Finding a Formula for the nth Term of a Sequence To find a formula for the nth term of a sequence, consider the following guidelines.  Calculate the first several terms of the sequence. It is often a good idea to write the terms in both simplified and factored forms. Try to find a recognizable pattern for the terms and write a formula for the nth term of the sequence. This is your hypothesis or conjecture. You might try computing one or two more terms in the sequence to test your hypothesis. Use mathematical induction to prove your hypothesis.

Example 6  Find a formula for the following finite sum:
1            1           1          1               1
------- + ------- + ------- + -------+ .... + -------
1*2        2*3      3*4       4*5             n(n+1)

Solution: Begin by writing out the first few sums

1                1
S1=------- = 1/2=-------
1*2             1+1
1          1         4          2          2
S2=------- + ------- =------- =------- =-------
1*2       2*3       6          3        2+1

From this sequence it appears that the formula for the kth sum is:

1          1         1           1                  1         k
Sk=------- + ------- + ------- +-------+ .... +-------=-------
1*2       2*3     3*4         4*5          k(k+1)   k+1

To prove the validity of this hypothesis, use mathematical induction, as follows. Note that we have already verified the formula for n=1, so we can begin by assuming that the formula is valid for n=k (that is Pk is true) and trying to show it is valid for n=k+1.

1            1           1          1              1              1
Sk+1=------- + ------- + ------- + -------+ .... + ------- + ----------------
1*2       2*3        3*4        4*5             k(k+1)       (k+1)(k+2)
k             1
= ------- + ----------------
k+1      (k+1)(k+2)
k^2+2k+1
= ----------------
(k+1)(k+2)
k+1
= -------
k+2

So the hypothesis is valid.

FINITE DIFFERENCES

First differences of a sequence are found by subtracting consecutive terms. If the first differences are all the same, then the pattern is linear.

Second differences are found by subtracting consecutive first differences. If the second differences are all the same, then the pattern is quadratic.

Remember that you can find a quadratic model by taking the equation y=ax2+bx+c with three points. Then solve the system of equations that results. The analogy here is that you can find an=an2+bn+c by substituting in three terms in the sequence for an and their corresponding position in the sequence for n. Then solve the system of linear equations.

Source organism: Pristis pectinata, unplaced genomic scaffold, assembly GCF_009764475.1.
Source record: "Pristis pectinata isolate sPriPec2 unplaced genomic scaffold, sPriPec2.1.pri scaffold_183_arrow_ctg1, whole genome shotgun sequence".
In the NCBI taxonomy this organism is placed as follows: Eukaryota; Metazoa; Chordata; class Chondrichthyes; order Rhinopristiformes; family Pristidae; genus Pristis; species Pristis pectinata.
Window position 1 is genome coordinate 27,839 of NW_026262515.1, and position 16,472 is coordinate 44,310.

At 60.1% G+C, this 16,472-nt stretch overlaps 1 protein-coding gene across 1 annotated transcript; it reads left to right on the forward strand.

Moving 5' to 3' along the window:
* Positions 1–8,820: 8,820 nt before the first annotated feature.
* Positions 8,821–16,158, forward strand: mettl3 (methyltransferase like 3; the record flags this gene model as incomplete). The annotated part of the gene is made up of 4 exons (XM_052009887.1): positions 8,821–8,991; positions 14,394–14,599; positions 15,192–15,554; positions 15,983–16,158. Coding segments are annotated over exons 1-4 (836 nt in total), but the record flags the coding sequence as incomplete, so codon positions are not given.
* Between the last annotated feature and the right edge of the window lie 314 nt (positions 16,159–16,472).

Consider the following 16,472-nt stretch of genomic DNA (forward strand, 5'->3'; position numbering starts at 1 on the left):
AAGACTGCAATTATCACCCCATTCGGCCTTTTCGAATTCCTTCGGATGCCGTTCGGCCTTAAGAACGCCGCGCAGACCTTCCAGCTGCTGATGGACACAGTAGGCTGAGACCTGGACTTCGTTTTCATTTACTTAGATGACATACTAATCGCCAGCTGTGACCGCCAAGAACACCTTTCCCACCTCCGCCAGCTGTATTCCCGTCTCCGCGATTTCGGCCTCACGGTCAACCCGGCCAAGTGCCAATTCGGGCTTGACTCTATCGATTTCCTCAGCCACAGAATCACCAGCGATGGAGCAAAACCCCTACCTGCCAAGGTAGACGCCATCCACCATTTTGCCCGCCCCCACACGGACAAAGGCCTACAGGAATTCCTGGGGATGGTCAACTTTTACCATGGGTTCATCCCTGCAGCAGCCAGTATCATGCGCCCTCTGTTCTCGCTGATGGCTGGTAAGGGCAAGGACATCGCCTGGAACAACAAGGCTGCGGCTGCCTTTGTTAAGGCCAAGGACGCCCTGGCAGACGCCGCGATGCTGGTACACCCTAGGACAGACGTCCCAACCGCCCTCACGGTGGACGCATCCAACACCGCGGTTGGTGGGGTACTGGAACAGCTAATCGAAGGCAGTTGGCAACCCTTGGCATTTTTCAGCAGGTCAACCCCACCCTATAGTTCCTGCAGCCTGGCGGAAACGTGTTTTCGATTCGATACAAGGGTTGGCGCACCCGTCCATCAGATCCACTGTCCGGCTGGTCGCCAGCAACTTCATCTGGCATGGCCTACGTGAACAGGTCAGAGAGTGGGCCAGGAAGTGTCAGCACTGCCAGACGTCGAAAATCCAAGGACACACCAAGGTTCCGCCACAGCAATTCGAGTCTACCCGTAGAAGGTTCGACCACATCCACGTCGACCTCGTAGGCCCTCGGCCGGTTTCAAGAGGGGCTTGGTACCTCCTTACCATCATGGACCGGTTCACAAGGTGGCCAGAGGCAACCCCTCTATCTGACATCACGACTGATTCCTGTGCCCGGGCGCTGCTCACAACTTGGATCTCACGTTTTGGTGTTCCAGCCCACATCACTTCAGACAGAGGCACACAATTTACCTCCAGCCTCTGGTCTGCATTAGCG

This can be extended to third differences by subtracting consecutive second differences. If the third differences are all the same, the pattern is cubic. You can fit a cubic model with four points and the model an=an3+bn2+cn+d.

Example 7  The first and second differences of the sequence 3, 5, 8, 12, 17, 23, . . . are as follows:

n: 1    2    3    4       5     6

an: 3    5    8    12    17    23

first differences:    2    3    4      5     6
second differences:     1    1    1      1

For this sequence the second differences are all the same, which means that the sequence has a perfect quadratic model.

an=an2+bn+c

By substituting 1, 2 and 3 for n, we can obtain a system of three linear equations in three variables:

a1=a+ b+c=3
a2=4a+2+c=5
a3=9a+3b+c=8

The solution are a=1/2, b=1/2 and c=2. Thus the quadratic model of the sequence is

an=(1/2)n2+n/2+2.

EXERCISES

1. Use mathematical induction  to prove that 8n- 3n is divisible by 5, for all n>=1,

2. Use mathematical induction  to prove that, for n >= 5, 4n < 2n.

3. Use mathematical induction  to prove that, for n >= 1,

1*2 + 2*3 + 3*4 + ... + (n)(n+1) = (n)(n+1)(n+2)/3

4. Find the formula for the sum of the first n terms of the sequence:

1, 5, 9, 13, . . .

5. Find the formula for the sum of the first n terms of the sequence:

25, 22, 19, 16, . . .

6. Find the formula for the sum of the first n terms of the sequence:

1, 9/10, 81/100, 729/1000, . . .

7. Find the formula for the sum of the first n terms of the sequence:

1/4, 1/12, 1/24, 1/40, . . . 1/[2n(n+1)], . . . .

8. Find a quadratic model for the sequence with the terms:

a0=3, a1=3, a4=15

9. Find a quadratic model for the sequence with the terms:

a0=-3, a2=1, a4=9

10. Use mathematical induction to prove the inequality

n! > 2n, for n>=4

11. Use mathematical induction to prove the inequality

for n>=2.